Tag Archives: thyme

On Americans: the Brits

Due to internet difficulties, unfortunately it’s been harder to update this blog than expected.  I really wanted to post some photos for this entry but it’s turning out to involve more technical snafus than anticipated.  My apologies for both the lack of photos and posts thus far.  Technicalities to be worked out soon.

For now, before the photo tour of London, I decided I would do a tour in quotes, all on the subject of, “What do they think of US over there?”

(NB: In fairness to those quoted here, know that with the exception of the excerpts from the book, I am paraphrasing.)

Colin, lovely co-worker of my mother’s who met up with me for a London Pub Walk and dinner:

“But I really just don’t understand Sarah Palin.  I mean, I don’t totally understand politics over here, and we certainly have some bad sorts, ones who are caught in scandals and such, but really.  No one quite so…stupid.”

later: “One thing you Americans do that drives us crazy.  You call us Europeans.”

Harriet, my lovely hostess who lives in a gem of a flat in Putney, full of cookbooks and with a nice little herb garden the back.  (She cut fresh thyme for my omelet in the morning!  Mmm…):  “I went to some cooking classes once in Washington.  Every other woman there was a recent divorcée whose husband had left her for a younger woman.  They were all in their 50s and they all had HUGE helmet hair.  I’m not kidding.  The stereotype about Washington women was true!  I was a bit intimidated.  But then it turned out they didn’t know shit about cooking.”

Drunk girl in her 20s on the night bus around 3 am, talking to another passenger: “New York?  It was brilliant.  What was it like?  Well…everything is MASSIVE in America.  Not like in Britain, where everything’s so small.”

Mid-60s woman on the Tube chatting with husband and friends: “Well when we were skiing in Colorado, the Americans asked me why Europeans never wear helmets when they ski.  And really, that was the first time I ever thought about it!”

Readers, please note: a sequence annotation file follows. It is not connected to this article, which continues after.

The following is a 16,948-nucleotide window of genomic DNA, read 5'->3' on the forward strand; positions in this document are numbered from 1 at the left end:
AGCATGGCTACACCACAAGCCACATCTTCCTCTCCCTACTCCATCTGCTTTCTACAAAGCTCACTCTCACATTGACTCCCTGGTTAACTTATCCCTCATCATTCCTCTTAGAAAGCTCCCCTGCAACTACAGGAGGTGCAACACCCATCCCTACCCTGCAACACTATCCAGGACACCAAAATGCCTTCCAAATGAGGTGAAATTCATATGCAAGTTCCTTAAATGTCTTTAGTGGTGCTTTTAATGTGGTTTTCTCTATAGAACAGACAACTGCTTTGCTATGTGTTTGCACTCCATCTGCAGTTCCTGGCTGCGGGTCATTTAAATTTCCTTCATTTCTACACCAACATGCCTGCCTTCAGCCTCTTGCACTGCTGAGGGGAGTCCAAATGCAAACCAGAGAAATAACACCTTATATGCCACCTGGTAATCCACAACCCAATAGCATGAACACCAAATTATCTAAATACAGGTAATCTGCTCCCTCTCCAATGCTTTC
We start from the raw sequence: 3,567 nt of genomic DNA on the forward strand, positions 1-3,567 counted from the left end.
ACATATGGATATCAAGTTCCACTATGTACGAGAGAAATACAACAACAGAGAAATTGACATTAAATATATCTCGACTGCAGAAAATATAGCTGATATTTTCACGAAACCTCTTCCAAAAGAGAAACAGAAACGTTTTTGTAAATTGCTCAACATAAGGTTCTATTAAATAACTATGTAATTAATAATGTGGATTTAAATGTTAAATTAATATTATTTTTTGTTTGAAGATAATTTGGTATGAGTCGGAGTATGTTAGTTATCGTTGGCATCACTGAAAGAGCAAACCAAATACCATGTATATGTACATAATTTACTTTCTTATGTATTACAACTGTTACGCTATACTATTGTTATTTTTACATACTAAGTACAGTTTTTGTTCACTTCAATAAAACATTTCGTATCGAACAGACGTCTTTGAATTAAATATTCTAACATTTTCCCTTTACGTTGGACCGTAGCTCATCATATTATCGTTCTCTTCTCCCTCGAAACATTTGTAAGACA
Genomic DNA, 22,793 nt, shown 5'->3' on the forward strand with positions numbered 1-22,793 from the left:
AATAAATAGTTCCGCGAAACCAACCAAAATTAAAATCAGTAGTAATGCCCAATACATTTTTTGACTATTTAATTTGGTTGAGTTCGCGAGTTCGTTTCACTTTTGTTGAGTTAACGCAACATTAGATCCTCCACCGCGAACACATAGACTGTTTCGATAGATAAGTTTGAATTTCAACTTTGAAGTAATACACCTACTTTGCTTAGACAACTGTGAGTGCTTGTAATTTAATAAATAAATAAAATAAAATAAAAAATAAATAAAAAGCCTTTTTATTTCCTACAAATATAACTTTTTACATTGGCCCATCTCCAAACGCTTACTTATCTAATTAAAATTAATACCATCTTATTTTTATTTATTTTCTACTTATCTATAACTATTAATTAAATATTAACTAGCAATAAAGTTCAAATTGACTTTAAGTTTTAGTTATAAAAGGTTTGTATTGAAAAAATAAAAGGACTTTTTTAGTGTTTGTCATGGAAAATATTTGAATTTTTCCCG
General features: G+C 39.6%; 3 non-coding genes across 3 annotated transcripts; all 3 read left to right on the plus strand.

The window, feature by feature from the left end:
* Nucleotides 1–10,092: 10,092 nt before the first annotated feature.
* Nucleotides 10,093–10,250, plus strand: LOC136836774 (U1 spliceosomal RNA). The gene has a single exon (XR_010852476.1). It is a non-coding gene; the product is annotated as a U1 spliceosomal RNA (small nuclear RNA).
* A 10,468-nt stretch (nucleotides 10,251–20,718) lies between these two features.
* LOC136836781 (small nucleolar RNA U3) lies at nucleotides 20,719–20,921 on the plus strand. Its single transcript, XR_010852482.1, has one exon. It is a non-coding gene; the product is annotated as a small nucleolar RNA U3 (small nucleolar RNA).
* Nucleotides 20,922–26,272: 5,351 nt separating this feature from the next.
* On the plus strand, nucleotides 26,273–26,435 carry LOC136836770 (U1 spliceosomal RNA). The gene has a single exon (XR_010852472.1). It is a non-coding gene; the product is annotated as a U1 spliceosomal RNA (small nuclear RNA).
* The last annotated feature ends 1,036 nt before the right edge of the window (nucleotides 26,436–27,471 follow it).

Some excerpts from a British travel guide, I think published in the 90s, on culture in the US.  Verbatium:

Bars: The stereotype of an American bar is not hard to find: plastic-upholstered shell deserted except for a solitary drunk, desultory pool players and an adulterous couple conspiring in the corner.  It will probably have pictures of nude women and base decoration.  Single women will feel distinctly uncomfortable.  The wild west saloon, with sawdust on the floor…has died out more or less completely…Cocktail lounges approximate to British wine bars in clientele, but with a little more sophistication: for instance you may find your drink chilled with frozen grapes rather than ice cubes.”

The best for last–excerpt from the same book on the subject of American TV:

TELEVISION: All the stories you have heard about American television are true.  There are countless stations, programmes (even live sport shows) are interrupted every few minutes for a batch of commercials, and most children spend longer in front of the box than at school.  The average adult watches 28 hours a week.  Wherever you are and whatever time you can be certain of a choice of viewing.  Even the crummiest hotel or motel will boast a TV in every room, albeit with numerous dead flies attached to the screen.  Airports and bus stations have coin operated televisions built into the arms of the chairs.

“Having seen a few programmes you may find it hard to comprehend the addiction.  British television takes only the ‘best’ American entertainment; what remains is even more banal than Baywatch. Quiz shows are inordinately popular…Most of the questions concern other television programmes.  Although news broadcasts and documentaries have occasional flashes of brilliance, serious political analysis is usually sacrificed to the cause of sensationalism.  Pictures of violent death are shown in gory detail, then re-run forwards, backwards, and in slow motion.  Michael Caine once said he could find out more of actual importance in ten minutes of listening to the BBC World Service than from watching three and a half hours of TV in California.”

I think not buying that book may be my biggest regret of the trip so far.

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